JOINT BASE LANGLEY-EUSTIS, Va.(AFNS) --
The Air Force Physiological Episodes Action team lead visited the NASA Langley Research Center March 28, to discuss the importance of an ongoing pilot breathing assessment with senior Air Combat Command health officials and NASA engineers.
Brig. Gen. Edward Vaughan and his team met at the NASA Engineering and Safety Center to analyze F/A-18 and F-15 liquid-oxygen-configured NASA aircraft to better understand the causes of physiological episodes in the Navy and Air Force.
An unexplained physiological episode may include hypoxia, which is when someone’s bloodstream or tissue does not have enough oxygen supply. This can lead to shortness of breath, disorientation, faintness or fatigue – all of which can be deadly for a pilot.
That’s why the Air Force charged a team of experts to develop a process to measure the pilot respiratory rates, tidal volumes and air compositions that is standardized, systematic and easy to read. Understanding physiological episodes and reducing their frequency is not uniquely an Air Force problem, so the partnership among the Navy, Air Force and NASA is proving beneficial.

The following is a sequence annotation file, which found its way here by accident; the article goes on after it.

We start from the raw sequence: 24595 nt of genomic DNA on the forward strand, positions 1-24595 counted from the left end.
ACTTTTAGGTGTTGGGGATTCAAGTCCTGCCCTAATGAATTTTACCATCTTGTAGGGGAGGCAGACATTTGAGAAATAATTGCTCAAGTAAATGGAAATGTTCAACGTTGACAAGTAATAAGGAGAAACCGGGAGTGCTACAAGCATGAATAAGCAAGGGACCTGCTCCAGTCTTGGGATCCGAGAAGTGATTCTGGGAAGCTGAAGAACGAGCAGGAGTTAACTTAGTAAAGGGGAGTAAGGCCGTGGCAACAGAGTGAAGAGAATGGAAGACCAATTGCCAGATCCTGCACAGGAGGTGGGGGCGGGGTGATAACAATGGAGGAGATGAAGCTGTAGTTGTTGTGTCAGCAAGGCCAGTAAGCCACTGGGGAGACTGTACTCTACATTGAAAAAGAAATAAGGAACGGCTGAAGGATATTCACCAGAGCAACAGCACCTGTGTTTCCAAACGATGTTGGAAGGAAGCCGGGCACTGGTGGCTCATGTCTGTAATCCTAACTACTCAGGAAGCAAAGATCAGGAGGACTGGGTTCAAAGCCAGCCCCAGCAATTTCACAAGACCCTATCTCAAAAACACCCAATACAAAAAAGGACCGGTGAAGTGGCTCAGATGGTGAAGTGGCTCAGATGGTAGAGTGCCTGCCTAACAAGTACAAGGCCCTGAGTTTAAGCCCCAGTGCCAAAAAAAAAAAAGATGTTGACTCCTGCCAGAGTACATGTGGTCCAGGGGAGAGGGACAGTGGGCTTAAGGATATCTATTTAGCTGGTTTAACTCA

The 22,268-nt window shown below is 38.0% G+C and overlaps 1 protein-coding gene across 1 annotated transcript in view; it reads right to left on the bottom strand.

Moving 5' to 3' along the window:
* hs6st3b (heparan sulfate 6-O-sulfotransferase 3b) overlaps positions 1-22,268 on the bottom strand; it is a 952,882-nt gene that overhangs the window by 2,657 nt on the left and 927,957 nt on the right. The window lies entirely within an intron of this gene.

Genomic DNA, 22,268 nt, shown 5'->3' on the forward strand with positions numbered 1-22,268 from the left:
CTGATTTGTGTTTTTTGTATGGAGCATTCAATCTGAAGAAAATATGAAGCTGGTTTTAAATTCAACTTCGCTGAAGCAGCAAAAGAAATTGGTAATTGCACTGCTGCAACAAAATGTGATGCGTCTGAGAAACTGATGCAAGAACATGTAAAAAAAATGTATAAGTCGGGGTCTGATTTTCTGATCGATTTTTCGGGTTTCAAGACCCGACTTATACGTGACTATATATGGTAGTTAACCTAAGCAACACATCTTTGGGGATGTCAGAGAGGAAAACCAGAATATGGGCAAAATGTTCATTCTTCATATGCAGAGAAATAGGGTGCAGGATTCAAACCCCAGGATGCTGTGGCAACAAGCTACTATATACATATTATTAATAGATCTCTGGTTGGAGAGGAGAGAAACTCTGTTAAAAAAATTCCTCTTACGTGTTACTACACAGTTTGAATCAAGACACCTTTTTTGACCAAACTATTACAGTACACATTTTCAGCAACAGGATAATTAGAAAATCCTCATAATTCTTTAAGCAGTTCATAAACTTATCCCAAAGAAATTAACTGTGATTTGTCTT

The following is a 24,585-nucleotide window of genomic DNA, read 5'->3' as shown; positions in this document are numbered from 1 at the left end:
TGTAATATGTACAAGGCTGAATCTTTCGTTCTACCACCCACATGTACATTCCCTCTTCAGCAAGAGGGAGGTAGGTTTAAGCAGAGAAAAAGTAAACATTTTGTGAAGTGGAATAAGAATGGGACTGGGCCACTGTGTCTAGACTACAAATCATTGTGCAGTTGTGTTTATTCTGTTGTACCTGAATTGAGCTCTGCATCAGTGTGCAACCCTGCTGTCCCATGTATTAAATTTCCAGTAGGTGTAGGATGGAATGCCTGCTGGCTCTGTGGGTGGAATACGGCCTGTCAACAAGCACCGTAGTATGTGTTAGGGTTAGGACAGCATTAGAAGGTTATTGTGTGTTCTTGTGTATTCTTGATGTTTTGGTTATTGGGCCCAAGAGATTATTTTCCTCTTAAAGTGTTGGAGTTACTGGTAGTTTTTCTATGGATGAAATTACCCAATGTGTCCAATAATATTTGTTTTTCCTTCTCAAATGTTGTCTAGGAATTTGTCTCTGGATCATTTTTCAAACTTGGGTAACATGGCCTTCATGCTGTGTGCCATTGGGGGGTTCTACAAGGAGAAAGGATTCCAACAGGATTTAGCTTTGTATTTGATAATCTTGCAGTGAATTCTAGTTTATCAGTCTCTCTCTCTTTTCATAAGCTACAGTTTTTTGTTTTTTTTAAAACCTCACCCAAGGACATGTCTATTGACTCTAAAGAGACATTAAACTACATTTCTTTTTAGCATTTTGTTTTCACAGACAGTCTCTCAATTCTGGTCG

“Thanks to NASA's pilot breathing assessment, and their willingness to partner with the Navy and Air Force, we are breaking new ground in the science of manned flight physiology,” Vaughan said. “Our colleagues at NASA prove why ‘rocket scientists’ are so highly regarded in America. They bring an amazing intellectual and experimental capability to the challenge of physiological episodes.”
After his meeting at NASA, Vaughan visited the 1st Fighter Wing’s Aerospace and Operational Physiology Training Flight to see first-hand how physiological training is being accomplished using a reduced oxygen breathing device. These devices simulate the effects of hypoxia for the pilots to gain an appreciation for the mental and physical effects of the episode.